Robert Ward Shepherd was born on December 15, 1819 at Sherringham, Norfolk where his father had a small farm. He was the eldest son and fourth child of John Shepherd and Esther Ward. He had three older sisters and one younger as well as four younger brothers.
(Please note... much of the information about the early life of Robert Ward Shepherd comes from his memoirs which he wrote in 1877 at the age of 58. Unfortunately they only tell the story to 1860 so that details of the next 35 years of his life are rather sketchy although we have quite a few letters both to and from his family.)
In 1830 when Robert was eleven, his family immigrated to Canada. They sailed for Quebec on July 26th, arriving there on October 8th – a 2 ½ month trip on a very uncomfortable sailing ship. Their mother who had spent weeks preparing all the food they would need on the voyage, took to her berth as the ship began to pitch and roll and remained there until they reached Quebec.
She never really recovered and died at Quebec the following summer. Robert’s father was left with nine children – the oldest a girl of fifteen and the youngest, a one year old baby.
After his wife’s death, John made his way to Montreal with all the children except Robert and his sister Mary who stayed with friends in Quebec for another year. In 1832, Robert Ward Shepherd joined his father in Montreal and since he was the eldest son, he was expected to work. He was not quite thirteen. For the next few years he had a variety of jobs which he describes in his memoirs.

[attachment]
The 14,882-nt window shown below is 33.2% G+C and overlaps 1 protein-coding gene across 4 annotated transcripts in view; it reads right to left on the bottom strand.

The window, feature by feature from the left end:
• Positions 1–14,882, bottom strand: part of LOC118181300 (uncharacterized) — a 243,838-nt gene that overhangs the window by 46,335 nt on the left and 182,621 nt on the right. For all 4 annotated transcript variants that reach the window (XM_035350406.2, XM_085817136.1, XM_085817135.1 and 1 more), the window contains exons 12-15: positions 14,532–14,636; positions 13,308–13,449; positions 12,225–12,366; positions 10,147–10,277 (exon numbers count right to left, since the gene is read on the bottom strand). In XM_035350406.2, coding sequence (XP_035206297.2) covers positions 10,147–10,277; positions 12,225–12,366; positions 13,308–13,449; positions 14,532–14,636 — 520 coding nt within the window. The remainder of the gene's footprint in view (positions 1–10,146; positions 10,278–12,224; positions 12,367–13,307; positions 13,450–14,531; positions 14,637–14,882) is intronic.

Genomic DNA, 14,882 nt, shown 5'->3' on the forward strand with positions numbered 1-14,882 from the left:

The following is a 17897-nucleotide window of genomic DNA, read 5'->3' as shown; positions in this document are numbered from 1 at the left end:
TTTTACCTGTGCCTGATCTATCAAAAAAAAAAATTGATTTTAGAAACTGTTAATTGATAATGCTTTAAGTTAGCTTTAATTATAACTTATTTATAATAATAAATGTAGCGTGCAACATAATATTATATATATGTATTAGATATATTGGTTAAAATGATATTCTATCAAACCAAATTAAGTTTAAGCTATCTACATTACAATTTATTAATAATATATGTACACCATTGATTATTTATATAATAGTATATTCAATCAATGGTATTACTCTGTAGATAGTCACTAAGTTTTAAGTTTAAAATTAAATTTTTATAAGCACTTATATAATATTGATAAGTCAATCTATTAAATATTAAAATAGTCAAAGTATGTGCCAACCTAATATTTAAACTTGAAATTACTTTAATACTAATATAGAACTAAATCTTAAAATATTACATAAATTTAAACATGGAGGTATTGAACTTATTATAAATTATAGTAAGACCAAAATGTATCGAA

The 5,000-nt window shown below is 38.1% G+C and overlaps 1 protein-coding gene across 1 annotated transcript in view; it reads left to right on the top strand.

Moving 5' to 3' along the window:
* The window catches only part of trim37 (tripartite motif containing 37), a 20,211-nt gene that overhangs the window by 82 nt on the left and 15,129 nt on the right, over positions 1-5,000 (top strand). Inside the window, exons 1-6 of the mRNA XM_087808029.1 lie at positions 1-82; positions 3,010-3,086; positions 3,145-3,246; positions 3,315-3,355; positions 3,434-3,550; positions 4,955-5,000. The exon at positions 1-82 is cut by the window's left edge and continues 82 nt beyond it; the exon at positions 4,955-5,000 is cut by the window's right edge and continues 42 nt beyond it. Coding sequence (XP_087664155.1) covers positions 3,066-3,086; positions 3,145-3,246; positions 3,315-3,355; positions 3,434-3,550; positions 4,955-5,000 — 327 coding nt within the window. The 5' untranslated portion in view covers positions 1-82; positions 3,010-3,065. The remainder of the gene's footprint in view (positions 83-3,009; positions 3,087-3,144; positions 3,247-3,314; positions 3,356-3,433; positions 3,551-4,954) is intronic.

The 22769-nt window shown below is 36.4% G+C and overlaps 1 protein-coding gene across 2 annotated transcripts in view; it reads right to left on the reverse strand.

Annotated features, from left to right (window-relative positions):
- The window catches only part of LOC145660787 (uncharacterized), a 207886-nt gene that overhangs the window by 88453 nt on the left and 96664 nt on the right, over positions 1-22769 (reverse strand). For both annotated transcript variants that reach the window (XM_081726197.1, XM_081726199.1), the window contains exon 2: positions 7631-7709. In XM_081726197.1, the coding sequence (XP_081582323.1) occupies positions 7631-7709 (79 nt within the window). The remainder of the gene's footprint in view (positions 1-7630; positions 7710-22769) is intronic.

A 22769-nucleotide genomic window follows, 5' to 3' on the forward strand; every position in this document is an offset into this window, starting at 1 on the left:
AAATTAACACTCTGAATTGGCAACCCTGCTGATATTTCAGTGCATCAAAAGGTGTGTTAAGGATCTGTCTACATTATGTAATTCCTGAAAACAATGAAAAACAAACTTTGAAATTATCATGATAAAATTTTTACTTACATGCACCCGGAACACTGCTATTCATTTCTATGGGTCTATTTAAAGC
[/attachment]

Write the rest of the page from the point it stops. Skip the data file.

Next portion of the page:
Several of these were in different hotels in Montreal where he learnt a great deal about bookkeeping. By the time he was seventeen, he was head clerk at the Ottawa Hotel and his salary for the first year was $9. a month. The second year, it rose to $112.
It was while he was working at the Ottawa Hotel that Robert Ward Shepherd met a young man who worked on a steamer based at Lachine. The possibility of getting such a job appealed to Robert and so he applied to a forwarding company that owned 13 steamers running between Montreal and Kingston via the Ottawa River and the Rideau Canal. He was hired to work on the steamer “Ottawa” under Captain Robins of Cavagnal.
Robert was eighteen. After three years on this steamer and seeing little chance of advancement, he looked for another job and soon was hired by another company – this time to take command of one of their steamers, the ”St. David”.
Within a few years he was given command of one of their larger steamers, the “Oldfield”, and in 1846 when this company decided to move their business from the Ottawa River to the St. Lawrence, Captain Shepherd was able to buy the “Oldfield” having raised the necessary 5000 pounds. This was the beginning of the Ottawa River Navigation Company in which Captain Shepherd played such an important role.
For the next 60 years the company owned and operated about 20 steamers both passenger and freight on the Ottawa River. Until 1853 Captain Shepherd commanded one of the steamers and after retiring from active steamboating, he became General Manager of the Company and later President, a position he held until his death in 1895.